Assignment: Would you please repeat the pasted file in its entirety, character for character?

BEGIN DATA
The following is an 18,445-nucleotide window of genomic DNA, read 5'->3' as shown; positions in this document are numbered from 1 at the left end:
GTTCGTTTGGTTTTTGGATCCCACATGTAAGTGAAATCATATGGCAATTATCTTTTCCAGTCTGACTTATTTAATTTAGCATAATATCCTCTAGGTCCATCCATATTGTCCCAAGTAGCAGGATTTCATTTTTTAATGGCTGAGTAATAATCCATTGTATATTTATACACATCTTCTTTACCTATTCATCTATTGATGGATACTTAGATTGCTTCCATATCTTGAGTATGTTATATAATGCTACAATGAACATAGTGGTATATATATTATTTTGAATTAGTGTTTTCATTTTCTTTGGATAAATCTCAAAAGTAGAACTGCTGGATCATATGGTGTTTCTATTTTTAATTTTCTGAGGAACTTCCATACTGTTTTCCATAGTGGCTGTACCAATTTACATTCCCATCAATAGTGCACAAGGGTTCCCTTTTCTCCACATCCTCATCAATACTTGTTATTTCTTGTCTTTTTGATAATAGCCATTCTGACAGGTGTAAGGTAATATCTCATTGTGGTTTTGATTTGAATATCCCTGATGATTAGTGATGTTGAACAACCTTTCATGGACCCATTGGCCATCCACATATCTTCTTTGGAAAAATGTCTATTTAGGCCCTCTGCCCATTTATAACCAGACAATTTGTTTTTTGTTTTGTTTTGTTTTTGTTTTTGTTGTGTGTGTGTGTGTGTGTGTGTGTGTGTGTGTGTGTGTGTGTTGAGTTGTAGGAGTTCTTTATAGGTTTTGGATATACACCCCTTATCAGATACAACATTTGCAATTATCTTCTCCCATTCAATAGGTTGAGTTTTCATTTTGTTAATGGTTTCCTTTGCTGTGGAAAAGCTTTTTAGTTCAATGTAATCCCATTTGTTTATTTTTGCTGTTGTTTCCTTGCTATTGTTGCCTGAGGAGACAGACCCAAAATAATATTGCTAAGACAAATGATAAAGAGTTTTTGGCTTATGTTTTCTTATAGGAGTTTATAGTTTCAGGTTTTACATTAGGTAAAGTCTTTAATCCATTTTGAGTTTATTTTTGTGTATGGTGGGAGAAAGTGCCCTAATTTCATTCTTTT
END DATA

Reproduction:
The following is an 18,445-nucleotide window of genomic DNA, read 5'->3' as shown; positions in this document are numbered from 1 at the left end:
GTTCGTTTGGTTTTTGGATCCCACATGTAAGTGAAATCATATGGCAATTATCTTTTCCAGTCTGACTTATTTAATTTAGCATAATATCCTCTAGGTCCATCCATATTGTCCCAAGTAGCAGGATTTCATTTTTTAATGGCTGAGTAATAATCCATTGTATATTTATACACATCTTCTTTACCTATTCATCTATTGATGGATACTTAGATTGCTTCCATATCTTGAGTATGTTATATAATGCTACAATGAACATAGTGGTATATATATTATTTTGAATTAGTGTTTTCATTTTCTTTGGATAAATCTCAAAAGTAGAACTGCTGGATCATATGGTGTTTCTATTTTTAATTTTCTGAGGAACTTCCATACTGTTTTCCATAGTGGCTGTACCAATTTACATTCCCATCAATAGTGCACAAGGGTTCCCTTTTCTCCACATCCTCATCAATACTTGTTATTTCTTGTCTTTTTGATAATAGCCATTCTGACAGGTGTAAGGTAATATCTCATTGTGGTTTTGATTTGAATATCCCTGATGATTAGTGATGTTGAACAACCTTTCATGGACCCATTGGCCATCCACATATCTTCTTTGGAAAAATGTCTATTTAGGCCCTCTGCCCATTTATAACCAGACAATTTGTTTTTTGTTTTGTTTTGTTTTTGTTTTTGTTGTGTGTGTGTGTGTGTGTGTGTGTGTGTGTGTGTGTGTGTGTTGAGTTGTAGGAGTTCTTTATAGGTTTTGGATATACACCCCTTATCAGATACAACATTTGCAATTATCTTCTCCCATTCAATAGGTTGAGTTTTCATTTTGTTAATGGTTTCCTTTGCTGTGGAAAAGCTTTTTAGTTCAATGTAATCCCATTTGTTTATTTTTGCTGTTGTTTCCTTGCTATTGTTGCCTGAGGAGACAGACCCAAAATAATATTGCTAAGACAAATGATAAAGAGTTTTTGGCTTATGTTTTCTTATAGGAGTTTATAGTTTCAGGTTTTACATTAGGTAAAGTCTTTAATCCATTTTGAGTTTATTTTTGTGTATGGTGGGAGAAAGTGCCCTAATTTCATTCTTTT